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When I compile this program I only get the first capital letter but not the rest.

Input:

ABldjfdslkjfCK

I only get 'A' that is it?

#include <stdio.h>
#include <string.h>
FILE *fp;

int main(void)
{   
    int size; 
    char input[100]; // array size of 100 

    if (fp = fopen("message.txt","r")) // file exists
    {
        fgets(input,100,fp);// scans the sentence. 
    }
    else 
    {
    printf("file not found");// if there is no such a file. 
    }	 

    size=strlen(input);  
    recursive(size,input); 

    return 0;
}

int recursive(int size, char array[])
{
    static int index = 0; // static so when the function is called, the  value is kept

    if (index < size) // start from index 0 until the size-1
    {
        if (array[index] >= 'A' && array[index] <= 'Z') // check for A to Z  (CAPITALIZE CHARACTERS only)
        {
            printf("%c\n", array[index]); // print it
        }
        else 
        {
            return recursive(size,array); // calls the function (recursion)
        }
    }
    return 0;
}
share|improve this question
4  
You should not have a global FILE*. You should declare it in main(). – i_am_jorf Nov 8 '09 at 20:18
1  
fgets(input,100,fp) -> fgets(input,sizeof(input),fp) – Cristian Ciupitu Nov 8 '09 at 20:22
1  
Use 'isupper()' from <ctype.h> to detect upper-case letters. – Jonathan Leffler Nov 8 '09 at 22:08
2  
You really should not be using a static variable 'index' in a recursive function; unless you are extremely careful, it means you can only use the function once (because if it is not zeroed when the function exits from the call stack, all hell is likely to break loose, especially if the previous line was long and the current line is short, and they don't share the same input buffer). [After reading more answers, I see Michael Burr also noted this problem.] – Jonathan Leffler Nov 8 '09 at 22:16
2  
An additional problem is that if you fail to open the file, you still try to process the string which was not explicitly initialized by reading any data into it - which can lead to trouble. The 'strlen()' and 'recursive()' functions (and fclose() - its absence is another problem) should be in the 'if' clause. I would also argue that errors should be written to stderr, not stdout. – Jonathan Leffler Nov 8 '09 at 22:18

You never increment the value of index. Furthermore, you do not call the function recursive if the current character is a capital letter, so the function just returns.

Rather than using a static variable for index, it would be better to pass it in as an argument to recursive; otherwise, the function is non-reentrant.

share|improve this answer
2  
Reentrant - en.wikipedia.org/wiki/Reentrant_%28subroutine%29 (for anyone who doesn't remember what it means, like me :) – Edan Maor Nov 8 '09 at 21:21

your recursive function calls to itself only if it finds a non capital character. when it finds the first capital character it prints it and quits

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Among the other issues that your recursive function has is that the index variable is static. That's not a problem in the current versions, since you don't actually use it except in a trivial way. But once you try to fix the other problems (which may result in you using index in s more complicated way), having it static will pose a couple problems:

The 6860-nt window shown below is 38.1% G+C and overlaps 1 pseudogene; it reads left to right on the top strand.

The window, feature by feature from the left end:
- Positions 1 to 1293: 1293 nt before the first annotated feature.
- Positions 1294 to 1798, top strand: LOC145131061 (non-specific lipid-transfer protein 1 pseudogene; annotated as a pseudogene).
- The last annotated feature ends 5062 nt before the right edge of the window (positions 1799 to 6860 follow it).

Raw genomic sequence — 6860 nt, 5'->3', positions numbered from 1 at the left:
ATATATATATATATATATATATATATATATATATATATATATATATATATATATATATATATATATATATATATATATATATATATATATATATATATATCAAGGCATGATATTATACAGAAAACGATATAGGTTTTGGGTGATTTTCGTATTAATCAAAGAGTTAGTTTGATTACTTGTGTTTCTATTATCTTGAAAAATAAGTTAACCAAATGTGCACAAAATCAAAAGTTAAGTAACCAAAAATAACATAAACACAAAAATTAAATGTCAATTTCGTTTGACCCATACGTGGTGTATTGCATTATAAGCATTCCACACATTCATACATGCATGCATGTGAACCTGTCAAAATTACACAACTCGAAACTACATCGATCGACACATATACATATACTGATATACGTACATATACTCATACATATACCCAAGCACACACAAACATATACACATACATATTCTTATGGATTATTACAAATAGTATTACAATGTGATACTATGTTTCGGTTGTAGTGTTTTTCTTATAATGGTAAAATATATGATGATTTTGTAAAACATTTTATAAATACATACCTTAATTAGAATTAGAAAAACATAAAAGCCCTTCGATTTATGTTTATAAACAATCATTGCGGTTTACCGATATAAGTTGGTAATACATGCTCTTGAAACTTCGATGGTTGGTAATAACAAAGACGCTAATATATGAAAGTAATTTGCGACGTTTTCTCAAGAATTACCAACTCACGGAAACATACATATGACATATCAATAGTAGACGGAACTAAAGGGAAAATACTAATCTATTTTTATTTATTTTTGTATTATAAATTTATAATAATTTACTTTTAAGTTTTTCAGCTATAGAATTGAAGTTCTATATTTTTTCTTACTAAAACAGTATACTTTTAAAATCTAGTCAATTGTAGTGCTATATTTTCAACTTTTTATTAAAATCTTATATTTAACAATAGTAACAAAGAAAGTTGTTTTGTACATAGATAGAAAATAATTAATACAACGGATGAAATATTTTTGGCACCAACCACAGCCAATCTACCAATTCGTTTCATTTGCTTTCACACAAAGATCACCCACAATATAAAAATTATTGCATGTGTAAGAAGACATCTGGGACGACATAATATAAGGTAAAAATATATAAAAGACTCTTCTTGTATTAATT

• there's no good way to initialize it properly after the first use. This is often fixed by having a non-recursive 'wrapper' function that initializes the state variable and passes it to a private recursive function that does the actual work (and takes the value as a parameter instead of using a static instance). The wrapper just kicks off the function that does the real work.
  • the recursive calls to the function will modify the static variable, which will modify the state of the 'saved' instance of the in progress recursive calls. This might not be a problem if the recursion is a type known as 'tail recursion' where the caller that performs the recursive call won't perform any additional work after the recursive call returns, but not all recursive functions are tail recursion. Though your example could easily be (I'd still try to avoid the static variable, though).
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Your current function prints only A because as soon as it finds an uppercase letter (A in your case) it returns a 0.

There are other issues too, so I would rewrite the function like this:

#include <ctype.h>  /* for isupper */

void recursive(const char* s)
{
    /* stop condition: empty string */
    if (s[0] == '\0')
        return;
    /* main body: print letter if capital */
    if (isupper(s[0]))
        printf("%c\n", s[0]);
    /* recursion: advance to the next character */
    recursive(s + 1);
}

Use it like this: recursive(input).

share|improve this answer
1  
Of course, this is an example of tail recursion, which is trivially removed by using a while loop instead - but you've captured the intent rather clearly (and the basic rule of successful recursion: know when to stop and when to continue). – Jonathan Leffler Nov 8 '09 at 22:12

Two problems:

  1. You are terminating your recursion incorrectly. You need to keep recursing until you reach the end of the array.
  2. You have a second problem where you are not incrementing index so each call will always look at the first character.
share|improve this answer

The first error I see is that you never increment index.

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